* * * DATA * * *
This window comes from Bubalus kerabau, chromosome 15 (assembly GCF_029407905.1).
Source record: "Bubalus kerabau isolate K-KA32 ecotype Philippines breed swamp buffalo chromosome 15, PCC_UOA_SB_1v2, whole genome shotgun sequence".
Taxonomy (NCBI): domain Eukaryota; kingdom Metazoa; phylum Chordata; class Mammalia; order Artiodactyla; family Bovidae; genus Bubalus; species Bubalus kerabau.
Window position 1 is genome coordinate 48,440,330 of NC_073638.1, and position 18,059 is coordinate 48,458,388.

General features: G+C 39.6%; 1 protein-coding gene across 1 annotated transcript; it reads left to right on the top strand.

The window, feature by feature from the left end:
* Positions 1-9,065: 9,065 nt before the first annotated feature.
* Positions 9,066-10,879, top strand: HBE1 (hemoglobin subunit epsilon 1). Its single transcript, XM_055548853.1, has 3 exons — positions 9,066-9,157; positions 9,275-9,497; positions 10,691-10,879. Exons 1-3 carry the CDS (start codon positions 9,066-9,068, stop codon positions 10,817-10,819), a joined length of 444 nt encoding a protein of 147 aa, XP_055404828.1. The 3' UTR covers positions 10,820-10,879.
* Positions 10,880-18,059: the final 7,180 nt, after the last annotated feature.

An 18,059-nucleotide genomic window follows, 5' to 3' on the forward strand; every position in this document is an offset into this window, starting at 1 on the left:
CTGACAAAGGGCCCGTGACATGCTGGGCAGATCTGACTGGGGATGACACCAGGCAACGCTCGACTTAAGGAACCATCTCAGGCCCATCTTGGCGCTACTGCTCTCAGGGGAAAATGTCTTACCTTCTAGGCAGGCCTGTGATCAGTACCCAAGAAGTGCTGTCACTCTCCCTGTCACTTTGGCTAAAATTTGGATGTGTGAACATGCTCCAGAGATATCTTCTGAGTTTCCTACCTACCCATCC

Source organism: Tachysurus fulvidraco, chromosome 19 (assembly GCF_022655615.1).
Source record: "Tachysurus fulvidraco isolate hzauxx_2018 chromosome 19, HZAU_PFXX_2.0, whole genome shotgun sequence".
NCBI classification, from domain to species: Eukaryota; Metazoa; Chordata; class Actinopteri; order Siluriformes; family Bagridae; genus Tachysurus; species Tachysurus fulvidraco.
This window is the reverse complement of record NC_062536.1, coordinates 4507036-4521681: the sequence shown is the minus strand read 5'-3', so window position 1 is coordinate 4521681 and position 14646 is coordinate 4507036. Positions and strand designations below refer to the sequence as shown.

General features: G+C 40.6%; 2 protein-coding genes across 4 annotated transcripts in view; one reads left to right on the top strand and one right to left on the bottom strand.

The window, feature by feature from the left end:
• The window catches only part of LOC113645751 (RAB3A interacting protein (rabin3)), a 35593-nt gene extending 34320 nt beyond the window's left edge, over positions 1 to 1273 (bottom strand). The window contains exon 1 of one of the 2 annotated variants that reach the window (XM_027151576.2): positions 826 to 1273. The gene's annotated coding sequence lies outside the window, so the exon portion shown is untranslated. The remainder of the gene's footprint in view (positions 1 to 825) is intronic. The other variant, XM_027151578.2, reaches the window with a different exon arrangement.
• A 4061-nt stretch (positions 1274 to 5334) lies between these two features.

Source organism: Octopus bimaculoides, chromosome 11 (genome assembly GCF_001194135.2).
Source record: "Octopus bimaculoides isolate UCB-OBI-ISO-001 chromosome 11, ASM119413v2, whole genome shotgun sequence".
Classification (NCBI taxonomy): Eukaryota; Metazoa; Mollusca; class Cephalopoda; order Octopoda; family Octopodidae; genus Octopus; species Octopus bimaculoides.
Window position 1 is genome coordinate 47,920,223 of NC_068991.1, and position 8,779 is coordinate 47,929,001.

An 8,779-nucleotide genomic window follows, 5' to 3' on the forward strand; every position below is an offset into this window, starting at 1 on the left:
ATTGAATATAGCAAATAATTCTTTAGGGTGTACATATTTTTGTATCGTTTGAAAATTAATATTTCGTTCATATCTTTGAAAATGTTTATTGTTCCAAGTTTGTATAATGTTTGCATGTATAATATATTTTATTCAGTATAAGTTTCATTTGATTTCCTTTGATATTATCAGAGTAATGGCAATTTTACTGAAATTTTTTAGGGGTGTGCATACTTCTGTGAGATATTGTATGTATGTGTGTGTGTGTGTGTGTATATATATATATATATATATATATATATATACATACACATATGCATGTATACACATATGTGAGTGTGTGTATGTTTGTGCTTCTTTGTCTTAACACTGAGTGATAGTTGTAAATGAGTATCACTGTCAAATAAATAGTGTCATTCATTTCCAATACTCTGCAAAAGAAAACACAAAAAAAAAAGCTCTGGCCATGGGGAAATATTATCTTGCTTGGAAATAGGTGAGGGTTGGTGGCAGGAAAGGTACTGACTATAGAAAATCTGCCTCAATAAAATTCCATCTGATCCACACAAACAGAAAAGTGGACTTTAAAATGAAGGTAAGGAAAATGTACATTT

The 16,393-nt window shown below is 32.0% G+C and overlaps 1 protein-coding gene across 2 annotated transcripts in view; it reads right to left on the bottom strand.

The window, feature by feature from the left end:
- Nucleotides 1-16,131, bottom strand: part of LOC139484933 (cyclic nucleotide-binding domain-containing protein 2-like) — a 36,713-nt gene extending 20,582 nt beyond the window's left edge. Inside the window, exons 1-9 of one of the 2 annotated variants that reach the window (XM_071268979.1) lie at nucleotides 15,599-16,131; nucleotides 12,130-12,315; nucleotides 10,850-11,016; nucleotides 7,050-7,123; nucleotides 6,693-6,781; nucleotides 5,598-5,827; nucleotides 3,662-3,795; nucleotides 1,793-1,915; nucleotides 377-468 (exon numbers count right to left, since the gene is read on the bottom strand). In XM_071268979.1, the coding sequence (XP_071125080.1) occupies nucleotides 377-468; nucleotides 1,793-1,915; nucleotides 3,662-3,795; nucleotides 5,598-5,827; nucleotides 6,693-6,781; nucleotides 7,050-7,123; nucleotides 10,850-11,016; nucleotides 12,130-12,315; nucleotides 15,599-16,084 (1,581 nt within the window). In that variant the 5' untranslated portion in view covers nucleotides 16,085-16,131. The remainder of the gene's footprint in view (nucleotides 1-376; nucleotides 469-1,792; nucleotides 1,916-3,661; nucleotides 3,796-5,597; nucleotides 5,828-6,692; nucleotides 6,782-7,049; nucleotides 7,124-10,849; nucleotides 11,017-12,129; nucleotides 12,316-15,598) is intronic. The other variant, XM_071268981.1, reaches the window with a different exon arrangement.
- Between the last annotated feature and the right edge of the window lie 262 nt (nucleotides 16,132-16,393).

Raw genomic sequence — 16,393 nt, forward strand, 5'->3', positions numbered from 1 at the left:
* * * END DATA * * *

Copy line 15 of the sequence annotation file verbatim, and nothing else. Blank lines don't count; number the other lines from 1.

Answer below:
This window is the reverse complement of record NC_062536.1, coordinates 4507036-4521681: the sequence shown is the minus strand read 5'-3', so window position 1 is coordinate 4521681 and position 14646 is coordinate 4507036. Positions and strand designations below refer to the sequence as shown.